BOSS And Meissen Join Forces For A Collaboration Of Old-World Craft And Modern Abstraction
“We had three glasses of champagne at the christmas party of German Vogue two years ago, and after the fourth, Ingo [Wilts of Hugo Boss] said: Let’s do something together,” recounts Otto Drögsler, who, along with his partner Jörg Ehrlich, was named creative director of Meissen in 2017.
While collaborations have become a norm in the fashion industry, this one stands out. “As a German heritage company, we want to emphasize where we come from, and so it was a natural impulse to bring two German houses with a lot of common values together: we both have a strong history, and we both share a deep appreciation for quality, handicraft and elaborate aesthetics,” says Wilts, chief brand officer of Hugo Boss.
Yet, at first sight, the two companies’ aesthetics and crafts couldn’t be further apart. Hugo Boss is an international corporation with a global business network from the fast-paced fashion industry. Meissen, on the other hand, is a traditional manufacturer where every single piece is sourced and handmade within close proximity of its namesake hometown.
The manufacturer’s history dates back to the baroque era, when the European courts’ taste for rare porcelain from China sparked a continental quest to discover the secret to the “White Gold”. After almost two centuries of failed experimentation, it was the German alchemist Johann Friedrich Böttger who invented European porcelain.
Upon his discovery, the company Meissen was founded in 1710 by the decree of Augustus II the Strong, Elector Prince of Saxony and King of Poland, and first housed at the historical Albrechtsburg castle in the namesake town of Meißen, just twenty kilometers from Augustus’ seat in Dresden and in close proximity to the kaolin mine that fed the production.
As the European pioneer of porcelain, Meissen not only imitated Chinese imports, but actually created the first fine tableware in Europe, along with intricate miniature figures and opulent sculptures. Amongst the most famous designs are the tableware sets ‘Swan Service’ and the original, much copied ‘Blue Onion’. In response to the many copycats, in 1722 Meissen introduced one of the oldest trademarks in brand history; the crossed swords logo that is still hand-painted onto every piece of their porcelain to this day.
A journey to the birthplace of the first European china reveals that little has changed since Böttger’s days: Still the perfect setting for a historical movie and just a stone’s throw from its original site, Meissen’s present-day premises offer a rare look into old-world artisanship when all things precious travel through caring hands.
Two workmen source kaolin, the base for the fine white porcelain, from the original mine; which is one of the smallest in Germany, and has been in use since the 18th century. The clay is processed under the watchful eyes of skilled technicians at the factory, and just a few halls away, it is cast and fired, glazed and hand-painted by specialist artisans with historically preserved techniques.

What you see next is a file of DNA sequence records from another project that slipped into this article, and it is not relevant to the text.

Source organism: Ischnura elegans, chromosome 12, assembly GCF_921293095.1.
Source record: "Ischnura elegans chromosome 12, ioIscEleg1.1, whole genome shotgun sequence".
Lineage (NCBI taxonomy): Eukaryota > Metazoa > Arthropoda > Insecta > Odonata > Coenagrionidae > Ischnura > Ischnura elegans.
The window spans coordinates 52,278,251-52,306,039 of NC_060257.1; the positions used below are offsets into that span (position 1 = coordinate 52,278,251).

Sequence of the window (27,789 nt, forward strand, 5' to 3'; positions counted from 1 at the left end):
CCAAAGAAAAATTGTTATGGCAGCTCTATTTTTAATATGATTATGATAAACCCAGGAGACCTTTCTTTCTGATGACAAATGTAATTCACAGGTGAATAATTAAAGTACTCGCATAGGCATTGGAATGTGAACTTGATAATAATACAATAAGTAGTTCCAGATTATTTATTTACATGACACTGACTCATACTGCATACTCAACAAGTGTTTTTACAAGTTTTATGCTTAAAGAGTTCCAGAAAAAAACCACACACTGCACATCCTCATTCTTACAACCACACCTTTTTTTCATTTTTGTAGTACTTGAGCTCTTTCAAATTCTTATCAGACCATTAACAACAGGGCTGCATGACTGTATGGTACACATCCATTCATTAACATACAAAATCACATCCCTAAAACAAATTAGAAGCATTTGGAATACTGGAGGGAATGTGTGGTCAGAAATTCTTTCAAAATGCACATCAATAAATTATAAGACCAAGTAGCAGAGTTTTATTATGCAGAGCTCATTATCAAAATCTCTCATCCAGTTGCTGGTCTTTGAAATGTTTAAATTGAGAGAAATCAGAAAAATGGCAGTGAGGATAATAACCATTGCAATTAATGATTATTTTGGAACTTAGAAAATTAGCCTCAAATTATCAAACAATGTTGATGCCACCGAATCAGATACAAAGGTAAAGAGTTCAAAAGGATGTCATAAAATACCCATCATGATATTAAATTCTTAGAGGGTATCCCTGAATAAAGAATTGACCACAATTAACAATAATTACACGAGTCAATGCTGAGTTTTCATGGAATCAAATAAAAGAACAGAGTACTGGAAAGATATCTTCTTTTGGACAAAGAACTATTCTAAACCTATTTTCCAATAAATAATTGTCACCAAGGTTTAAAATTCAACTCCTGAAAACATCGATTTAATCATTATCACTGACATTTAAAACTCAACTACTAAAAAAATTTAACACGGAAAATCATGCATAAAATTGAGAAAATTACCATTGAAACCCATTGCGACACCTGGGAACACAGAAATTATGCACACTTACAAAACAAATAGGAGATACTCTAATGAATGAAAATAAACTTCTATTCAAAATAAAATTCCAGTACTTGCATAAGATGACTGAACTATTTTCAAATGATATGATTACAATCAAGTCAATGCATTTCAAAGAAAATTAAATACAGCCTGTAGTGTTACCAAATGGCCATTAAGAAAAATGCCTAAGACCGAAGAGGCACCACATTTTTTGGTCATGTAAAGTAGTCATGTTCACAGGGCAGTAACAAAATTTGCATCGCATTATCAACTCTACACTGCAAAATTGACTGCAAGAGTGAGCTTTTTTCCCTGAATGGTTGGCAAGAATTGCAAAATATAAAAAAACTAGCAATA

The adjacent museum and archives filled with ceiling-high stacks of porcelain moulds and historic sketches chronicle over 300 years of the factory’s history. Over time, these artefacts are testament to how Europeans imagined plants and animals from far-away lands at a time when realistic depictions of such things were unavailable.
“The traditional techniques largely remain the same, everyone has their specialties, and we work very closely with each other to design and realize new pieces. But over time, the aesthetics have changed,” says Maximilian Hagstotz, a sculptor, who like the majority of the artisans working for Meissen, was trained in-house.
“I wanted to do something honest and entered the factory as an apprentice when I was 16 years old and went on to the porcelain painting master class where I was educated in subjects like anatomy, painting and historical studies.” he recounts.
A specialist in painting animals, Hagstotz designed the black-and-white graphic images of the ‘Big Five’ animals that are at the heart of the Boss and Meissen collaboration. The holiday capsule collection features men’s and women’s wear and accessories adorned with elephants, lions, leopards, rhinoceros and buffalo, as well as hand-painted Meissen porcelain cups and figures of the animals.
“Thinking of the ‘Big Five’, I tried to find a dialogue between traditional African handicraft and porcelain and merge it into something new. I looked at ancient sculptures, woodcarving and traditional wax print fabrics from the animals’ countries of origin and departed from there,” explains Hagstotz.
“Meissen has always looked beyond, and while our roots lay in the baroque and figurative, the design for the collaboration with Hugo Boss is more abstract” explains Drögsler, the creative director. A fashion designer and the founder of niche brand Odeeh with his partner Ehrlich, the duo has brought a wind of change into the manufacturer with a diverse approach to the creative process, while maintaining the traditional handicraft.
“Coming from very different angles with our heritage lying in the classic suit, we quite like the surprise effect. It’s important to broaden our perspectives and open fashion up to other things with a good partner. This work with Meissen was the easiest I’ve experienced, everything just went into the right direction from the beginning” explained Hugo Boss’ Ingo Wilts.
The festive collection, that toys with nostalgia and the contemporary, will hit BOSS stores around the globe and the Onlineshop in November.